Over at Conversations in Klal, ProfK writes about whether children (read girls) should be taught basic homemaking skills. In The Fine Art of Being a Balabusta Part I, she concludes that there’s no point teaching girls to sew because the women she knows sew do so mainly for pleasure. Working mothers don’t have time to sew, and even if they did, it doesn’t pay when you factor in time.
She may be right, but I’m still not convinced that teaching children basic sewing and other neglected homemaking skills is a waste of time. By basic I mean two or three types of hand stitches, hemming, mending, and using a sewing machine well enough to make a simple item like a skirt or a pair of pajamas. This only takes a few lessons–probably 10-15 hours total. That’s much less time than it takes to become proficient at a musical instrument. Now there’s a useless skill–but the last time I checked it hasn’t gone out of style.
In colonial times girls began sewing at four years old. Making clothes and linens took up a large chunk of the family’s time and everyone’s help was needed. I’m sure there were a few girls who were hopeless at it. Some people are hopeless at math, but we still teach it to everyone. I’m not saying we should devote the time to sewing that we devote to math, but sewing belongs in the category of things that most people can pick up easily.
The same applies to a wide variety of skills including sports, making home repairs, languages, gardening, financial management, and using computers. If you start early enough, most people will be able to master those skills with a reasonable level of proficiency. But if they aren’t exposed, there’s a good chance that they will never learn. Not because they can’t (they can) but because they see it as something removed from their experience. It’s a question of exposure.
I would bet that 90% of the sewers in ProfK’s community learned to sew either at home or in a high school home-economics class, like I did. I stopped for while, but after I had a few kids I decided I wanted to sew nursing clothes. I already had a sewing machine so I asked a visitor to bring me a good sewing book and some bright, printed fabric, as there wasn’t much selection in my town. (Unfortunately the saleswoman convinced my visitor that solid gray, which looks terrible on me, was best for a beginner.) While reviewing techniques I remembered tips that my mother had taught me about sewing. They weren’t in the book, either. I sewed several outfits for myself and my daughter, and made myself a skirt less than a year ago. I don’t have a good eye and will never be a great seamstress, but I can follow instructions and most of the time that’s enough for excellent results. And a surprising number of my friends sew frequently, especially the ones with daughters.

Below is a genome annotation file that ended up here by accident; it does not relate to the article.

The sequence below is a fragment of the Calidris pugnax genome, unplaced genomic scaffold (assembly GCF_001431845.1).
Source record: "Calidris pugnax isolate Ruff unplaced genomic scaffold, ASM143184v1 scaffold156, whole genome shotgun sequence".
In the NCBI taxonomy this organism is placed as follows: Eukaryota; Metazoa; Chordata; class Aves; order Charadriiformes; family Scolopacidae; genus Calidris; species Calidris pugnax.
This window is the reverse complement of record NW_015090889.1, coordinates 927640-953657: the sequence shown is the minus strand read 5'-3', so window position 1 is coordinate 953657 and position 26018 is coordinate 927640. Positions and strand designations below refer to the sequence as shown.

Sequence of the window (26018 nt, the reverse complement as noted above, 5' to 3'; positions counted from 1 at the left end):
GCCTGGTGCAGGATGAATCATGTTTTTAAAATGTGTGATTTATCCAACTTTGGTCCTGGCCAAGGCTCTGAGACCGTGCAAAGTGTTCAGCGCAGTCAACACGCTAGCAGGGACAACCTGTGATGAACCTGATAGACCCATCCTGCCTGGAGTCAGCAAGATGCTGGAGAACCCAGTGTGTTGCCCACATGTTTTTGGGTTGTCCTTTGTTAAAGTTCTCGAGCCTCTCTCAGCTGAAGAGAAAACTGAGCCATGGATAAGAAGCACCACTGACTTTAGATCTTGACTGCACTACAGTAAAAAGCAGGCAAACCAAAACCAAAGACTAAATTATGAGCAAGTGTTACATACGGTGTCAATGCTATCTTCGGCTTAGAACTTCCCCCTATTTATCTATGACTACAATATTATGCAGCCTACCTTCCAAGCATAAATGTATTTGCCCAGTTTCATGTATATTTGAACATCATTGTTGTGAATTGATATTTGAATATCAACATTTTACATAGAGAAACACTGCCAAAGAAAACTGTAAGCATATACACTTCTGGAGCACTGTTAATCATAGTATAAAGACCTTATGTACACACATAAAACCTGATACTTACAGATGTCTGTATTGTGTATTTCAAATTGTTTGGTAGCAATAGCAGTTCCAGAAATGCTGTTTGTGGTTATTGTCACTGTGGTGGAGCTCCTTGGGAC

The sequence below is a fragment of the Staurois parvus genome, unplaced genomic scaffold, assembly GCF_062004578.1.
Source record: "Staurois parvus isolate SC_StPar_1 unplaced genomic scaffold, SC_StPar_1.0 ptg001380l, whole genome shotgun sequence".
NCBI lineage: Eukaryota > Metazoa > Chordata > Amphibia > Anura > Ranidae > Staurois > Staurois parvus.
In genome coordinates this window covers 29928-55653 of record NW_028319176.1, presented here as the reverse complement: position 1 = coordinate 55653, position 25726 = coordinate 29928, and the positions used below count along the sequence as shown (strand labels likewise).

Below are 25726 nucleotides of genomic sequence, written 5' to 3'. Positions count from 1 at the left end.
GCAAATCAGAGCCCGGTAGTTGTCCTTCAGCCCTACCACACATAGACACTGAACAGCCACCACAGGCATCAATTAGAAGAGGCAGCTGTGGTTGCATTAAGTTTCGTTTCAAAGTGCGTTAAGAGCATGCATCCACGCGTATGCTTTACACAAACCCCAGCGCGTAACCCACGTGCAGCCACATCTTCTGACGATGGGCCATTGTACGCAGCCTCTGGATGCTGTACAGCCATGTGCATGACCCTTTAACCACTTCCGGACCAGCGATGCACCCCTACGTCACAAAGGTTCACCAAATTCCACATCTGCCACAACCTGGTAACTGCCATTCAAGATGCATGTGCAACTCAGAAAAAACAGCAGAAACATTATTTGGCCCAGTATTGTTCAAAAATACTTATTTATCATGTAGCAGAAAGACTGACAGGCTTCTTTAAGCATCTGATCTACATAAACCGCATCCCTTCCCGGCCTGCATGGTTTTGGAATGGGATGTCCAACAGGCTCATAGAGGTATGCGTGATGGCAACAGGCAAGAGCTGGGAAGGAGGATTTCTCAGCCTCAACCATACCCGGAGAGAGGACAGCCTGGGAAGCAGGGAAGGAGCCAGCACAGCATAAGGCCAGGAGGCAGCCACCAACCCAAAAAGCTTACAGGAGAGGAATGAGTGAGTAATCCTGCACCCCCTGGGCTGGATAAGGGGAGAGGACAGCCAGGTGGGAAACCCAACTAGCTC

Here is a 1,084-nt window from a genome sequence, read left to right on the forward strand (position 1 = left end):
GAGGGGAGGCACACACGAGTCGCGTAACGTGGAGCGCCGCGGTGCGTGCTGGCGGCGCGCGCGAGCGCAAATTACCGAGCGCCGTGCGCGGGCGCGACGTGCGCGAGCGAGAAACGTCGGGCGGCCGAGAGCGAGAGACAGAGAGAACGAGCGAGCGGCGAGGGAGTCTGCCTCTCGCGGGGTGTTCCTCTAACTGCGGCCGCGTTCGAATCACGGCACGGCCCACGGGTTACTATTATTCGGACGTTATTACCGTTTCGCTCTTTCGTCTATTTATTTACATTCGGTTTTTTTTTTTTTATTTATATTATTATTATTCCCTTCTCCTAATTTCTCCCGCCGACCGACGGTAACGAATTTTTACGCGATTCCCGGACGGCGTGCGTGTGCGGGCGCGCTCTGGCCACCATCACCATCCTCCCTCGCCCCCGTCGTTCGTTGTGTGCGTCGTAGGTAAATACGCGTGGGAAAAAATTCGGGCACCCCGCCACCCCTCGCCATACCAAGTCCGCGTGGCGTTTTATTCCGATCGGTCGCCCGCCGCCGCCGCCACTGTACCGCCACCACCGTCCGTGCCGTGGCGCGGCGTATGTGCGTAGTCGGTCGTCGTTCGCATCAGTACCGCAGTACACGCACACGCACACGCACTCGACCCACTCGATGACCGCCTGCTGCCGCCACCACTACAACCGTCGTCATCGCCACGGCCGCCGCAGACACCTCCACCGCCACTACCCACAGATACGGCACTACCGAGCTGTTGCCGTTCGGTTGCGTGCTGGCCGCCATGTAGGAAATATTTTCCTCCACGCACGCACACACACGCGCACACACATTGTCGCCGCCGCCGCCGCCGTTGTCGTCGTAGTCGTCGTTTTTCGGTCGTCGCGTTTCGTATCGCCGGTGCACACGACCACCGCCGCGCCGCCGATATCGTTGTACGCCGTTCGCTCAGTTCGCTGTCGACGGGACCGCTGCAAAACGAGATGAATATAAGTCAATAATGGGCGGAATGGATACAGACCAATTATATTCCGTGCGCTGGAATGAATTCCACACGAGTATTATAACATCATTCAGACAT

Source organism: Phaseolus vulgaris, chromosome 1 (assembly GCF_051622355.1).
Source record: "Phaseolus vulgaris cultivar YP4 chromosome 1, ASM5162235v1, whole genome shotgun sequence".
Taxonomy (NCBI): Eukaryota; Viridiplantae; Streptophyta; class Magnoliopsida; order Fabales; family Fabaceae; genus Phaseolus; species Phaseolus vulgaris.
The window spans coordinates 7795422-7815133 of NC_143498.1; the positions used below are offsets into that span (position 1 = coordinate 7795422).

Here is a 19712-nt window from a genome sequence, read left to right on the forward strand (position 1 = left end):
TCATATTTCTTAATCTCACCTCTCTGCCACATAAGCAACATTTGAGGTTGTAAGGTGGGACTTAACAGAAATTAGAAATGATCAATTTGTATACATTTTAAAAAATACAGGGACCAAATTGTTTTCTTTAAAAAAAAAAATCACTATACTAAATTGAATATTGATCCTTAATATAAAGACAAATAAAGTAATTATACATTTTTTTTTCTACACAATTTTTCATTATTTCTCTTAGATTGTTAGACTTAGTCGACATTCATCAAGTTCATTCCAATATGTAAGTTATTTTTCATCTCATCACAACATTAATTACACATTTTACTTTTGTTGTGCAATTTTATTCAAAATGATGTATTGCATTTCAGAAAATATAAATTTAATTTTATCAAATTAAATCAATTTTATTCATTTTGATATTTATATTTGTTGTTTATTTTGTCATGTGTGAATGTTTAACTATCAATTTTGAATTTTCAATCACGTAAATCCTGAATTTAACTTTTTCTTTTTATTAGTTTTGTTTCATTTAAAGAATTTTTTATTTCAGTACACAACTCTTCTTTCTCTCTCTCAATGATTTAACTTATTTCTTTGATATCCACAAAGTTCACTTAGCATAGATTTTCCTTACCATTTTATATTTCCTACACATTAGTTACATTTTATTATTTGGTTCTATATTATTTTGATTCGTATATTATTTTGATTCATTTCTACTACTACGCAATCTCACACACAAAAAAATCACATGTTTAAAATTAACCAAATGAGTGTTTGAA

We don’t know where our daughters and sons will be twenty or thirty years from now. We may think we are preparing them for life by sending them to a computer chug (afterschool activity) instead of a sewing one, but we can’t predict the future of the job market. The skills we teach them as children may serve as an enjoyable hobby during high school. I can think of a few ways that sewing will be useful. Maybe our children will live in an isolated community where it is hard to get clothes. Their financial situation may indeed make sewing economical, or they will turn it into a part-time business. Possibly, like the women I posted about here, they will prefer to wear unique styles. Or they will enjoy sewing so much that they become seamstresses, fashion designers, or quilters (quilting has become a serious art form). Even if they never pick up a needle again, they have had the satisfaction of wearing something they made themselves.
In our world it’s unrealistic to expect all children to learn to sew–I only bring it up as an example. But we should be providing our children with a variety of practical skills even if not every one will turn out to be useful later in life.